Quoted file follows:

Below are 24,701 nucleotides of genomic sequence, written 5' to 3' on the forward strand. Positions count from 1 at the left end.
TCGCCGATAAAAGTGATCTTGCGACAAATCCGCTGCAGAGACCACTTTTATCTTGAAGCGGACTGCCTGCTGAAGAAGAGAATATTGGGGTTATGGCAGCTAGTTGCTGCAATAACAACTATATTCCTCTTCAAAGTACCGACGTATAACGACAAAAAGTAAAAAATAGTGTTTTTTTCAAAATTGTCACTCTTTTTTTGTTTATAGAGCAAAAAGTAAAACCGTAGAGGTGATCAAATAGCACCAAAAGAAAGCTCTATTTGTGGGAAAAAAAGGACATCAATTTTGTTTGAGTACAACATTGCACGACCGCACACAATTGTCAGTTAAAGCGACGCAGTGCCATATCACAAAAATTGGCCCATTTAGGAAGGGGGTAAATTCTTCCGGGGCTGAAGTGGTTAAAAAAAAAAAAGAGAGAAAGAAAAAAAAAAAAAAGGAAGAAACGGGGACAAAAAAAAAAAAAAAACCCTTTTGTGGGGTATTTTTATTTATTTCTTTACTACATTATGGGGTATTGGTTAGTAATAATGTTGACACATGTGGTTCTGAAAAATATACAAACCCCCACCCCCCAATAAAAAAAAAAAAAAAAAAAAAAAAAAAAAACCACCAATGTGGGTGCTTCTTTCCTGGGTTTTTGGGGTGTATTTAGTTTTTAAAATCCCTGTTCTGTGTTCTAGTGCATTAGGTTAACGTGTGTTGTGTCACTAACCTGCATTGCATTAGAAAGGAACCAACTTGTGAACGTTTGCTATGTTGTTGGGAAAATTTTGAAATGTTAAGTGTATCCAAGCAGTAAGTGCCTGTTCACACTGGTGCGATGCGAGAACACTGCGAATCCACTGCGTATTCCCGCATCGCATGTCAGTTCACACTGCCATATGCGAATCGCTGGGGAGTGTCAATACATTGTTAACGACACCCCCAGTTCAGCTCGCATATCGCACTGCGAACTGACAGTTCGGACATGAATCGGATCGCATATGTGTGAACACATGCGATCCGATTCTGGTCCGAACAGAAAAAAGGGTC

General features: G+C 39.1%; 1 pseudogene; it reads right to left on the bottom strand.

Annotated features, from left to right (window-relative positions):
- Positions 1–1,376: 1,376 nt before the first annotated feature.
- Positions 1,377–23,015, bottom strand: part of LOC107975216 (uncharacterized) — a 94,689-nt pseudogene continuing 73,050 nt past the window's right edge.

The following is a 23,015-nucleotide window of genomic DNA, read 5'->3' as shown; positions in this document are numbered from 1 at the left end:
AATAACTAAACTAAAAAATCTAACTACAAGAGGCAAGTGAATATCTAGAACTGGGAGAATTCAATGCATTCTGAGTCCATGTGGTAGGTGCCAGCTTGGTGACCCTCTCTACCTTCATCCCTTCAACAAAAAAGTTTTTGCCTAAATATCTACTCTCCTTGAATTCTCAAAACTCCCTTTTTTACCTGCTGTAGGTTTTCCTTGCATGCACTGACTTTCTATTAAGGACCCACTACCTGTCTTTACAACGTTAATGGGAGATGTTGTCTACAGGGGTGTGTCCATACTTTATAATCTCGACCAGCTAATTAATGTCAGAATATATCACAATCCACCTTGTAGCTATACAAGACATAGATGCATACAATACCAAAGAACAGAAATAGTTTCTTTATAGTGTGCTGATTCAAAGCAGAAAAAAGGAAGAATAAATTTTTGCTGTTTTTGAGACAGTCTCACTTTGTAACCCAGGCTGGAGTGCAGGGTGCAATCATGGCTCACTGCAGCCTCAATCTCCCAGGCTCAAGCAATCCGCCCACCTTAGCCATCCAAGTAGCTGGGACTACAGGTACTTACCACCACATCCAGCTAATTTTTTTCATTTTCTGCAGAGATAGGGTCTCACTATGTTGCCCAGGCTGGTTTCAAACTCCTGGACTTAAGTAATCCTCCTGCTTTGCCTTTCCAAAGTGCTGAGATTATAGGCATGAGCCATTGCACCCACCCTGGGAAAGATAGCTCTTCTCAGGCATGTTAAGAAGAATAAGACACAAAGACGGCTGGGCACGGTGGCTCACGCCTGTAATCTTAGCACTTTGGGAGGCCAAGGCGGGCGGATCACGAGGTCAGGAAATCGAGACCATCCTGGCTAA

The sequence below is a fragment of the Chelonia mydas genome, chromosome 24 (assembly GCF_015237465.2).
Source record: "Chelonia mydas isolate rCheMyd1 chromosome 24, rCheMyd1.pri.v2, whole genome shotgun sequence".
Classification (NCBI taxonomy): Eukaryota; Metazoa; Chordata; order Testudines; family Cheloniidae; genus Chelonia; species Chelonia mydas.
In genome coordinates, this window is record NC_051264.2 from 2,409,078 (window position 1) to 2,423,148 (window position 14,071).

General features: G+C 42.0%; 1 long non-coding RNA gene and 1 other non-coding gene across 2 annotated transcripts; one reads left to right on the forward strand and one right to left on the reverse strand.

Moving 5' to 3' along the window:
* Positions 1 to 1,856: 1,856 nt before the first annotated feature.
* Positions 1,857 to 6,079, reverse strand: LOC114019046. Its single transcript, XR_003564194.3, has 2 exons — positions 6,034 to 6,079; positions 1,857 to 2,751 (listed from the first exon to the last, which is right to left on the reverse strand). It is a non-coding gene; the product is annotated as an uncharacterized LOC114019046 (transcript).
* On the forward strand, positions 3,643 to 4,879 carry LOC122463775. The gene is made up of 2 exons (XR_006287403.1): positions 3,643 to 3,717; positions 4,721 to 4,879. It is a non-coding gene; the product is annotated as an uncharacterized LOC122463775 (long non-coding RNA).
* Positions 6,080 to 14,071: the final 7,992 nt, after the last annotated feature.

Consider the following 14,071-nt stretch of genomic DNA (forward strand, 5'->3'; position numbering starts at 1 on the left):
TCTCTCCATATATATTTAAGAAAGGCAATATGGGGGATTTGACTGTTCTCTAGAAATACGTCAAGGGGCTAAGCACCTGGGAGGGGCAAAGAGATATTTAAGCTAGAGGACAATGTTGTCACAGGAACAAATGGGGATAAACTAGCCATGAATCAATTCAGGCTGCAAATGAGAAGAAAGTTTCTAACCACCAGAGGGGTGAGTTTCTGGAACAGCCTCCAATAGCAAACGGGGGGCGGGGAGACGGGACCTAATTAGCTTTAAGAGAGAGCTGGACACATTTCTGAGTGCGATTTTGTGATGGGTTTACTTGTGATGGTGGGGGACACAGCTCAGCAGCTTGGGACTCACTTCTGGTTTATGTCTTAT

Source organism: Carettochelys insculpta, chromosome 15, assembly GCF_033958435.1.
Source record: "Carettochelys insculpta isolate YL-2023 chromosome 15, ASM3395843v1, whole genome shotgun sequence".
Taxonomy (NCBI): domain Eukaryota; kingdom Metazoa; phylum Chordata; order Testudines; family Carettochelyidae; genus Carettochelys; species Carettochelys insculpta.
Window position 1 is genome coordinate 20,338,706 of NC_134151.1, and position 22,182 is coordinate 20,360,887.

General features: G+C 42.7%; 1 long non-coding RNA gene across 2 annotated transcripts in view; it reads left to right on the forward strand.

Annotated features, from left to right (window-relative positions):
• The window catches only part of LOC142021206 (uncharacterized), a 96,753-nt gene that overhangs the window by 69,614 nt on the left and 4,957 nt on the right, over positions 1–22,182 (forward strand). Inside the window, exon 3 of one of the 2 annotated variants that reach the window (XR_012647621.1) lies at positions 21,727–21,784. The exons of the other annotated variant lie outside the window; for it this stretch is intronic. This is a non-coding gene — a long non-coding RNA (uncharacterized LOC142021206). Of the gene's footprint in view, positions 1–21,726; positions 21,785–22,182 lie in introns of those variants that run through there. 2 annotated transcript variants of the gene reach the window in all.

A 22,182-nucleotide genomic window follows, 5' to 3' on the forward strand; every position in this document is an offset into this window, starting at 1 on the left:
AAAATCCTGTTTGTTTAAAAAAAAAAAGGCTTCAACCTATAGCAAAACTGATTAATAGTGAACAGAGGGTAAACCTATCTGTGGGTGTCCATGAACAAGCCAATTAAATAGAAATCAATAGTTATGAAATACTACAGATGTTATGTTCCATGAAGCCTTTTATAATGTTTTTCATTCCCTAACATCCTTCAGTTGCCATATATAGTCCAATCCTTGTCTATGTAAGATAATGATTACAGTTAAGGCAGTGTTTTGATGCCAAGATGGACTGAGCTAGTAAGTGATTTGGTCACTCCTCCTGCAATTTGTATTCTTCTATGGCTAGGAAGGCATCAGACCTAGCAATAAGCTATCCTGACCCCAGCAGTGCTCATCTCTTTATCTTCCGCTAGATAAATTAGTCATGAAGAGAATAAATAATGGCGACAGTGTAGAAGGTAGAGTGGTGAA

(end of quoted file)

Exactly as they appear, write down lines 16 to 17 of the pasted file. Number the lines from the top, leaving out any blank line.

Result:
* Positions 1,857 to 6,079, reverse strand: LOC114019046. Its single transcript, XR_003564194.3, has 2 exons — positions 6,034 to 6,079; positions 1,857 to 2,751 (listed from the first exon to the last, which is right to left on the reverse strand). It is a non-coding gene; the product is annotated as an uncharacterized LOC114019046 (transcript).
* On the forward strand, positions 3,643 to 4,879 carry LOC122463775. The gene is made up of 2 exons (XR_006287403.1): positions 3,643 to 3,717; positions 4,721 to 4,879. It is a non-coding gene; the product is annotated as an uncharacterized LOC122463775 (long non-coding RNA).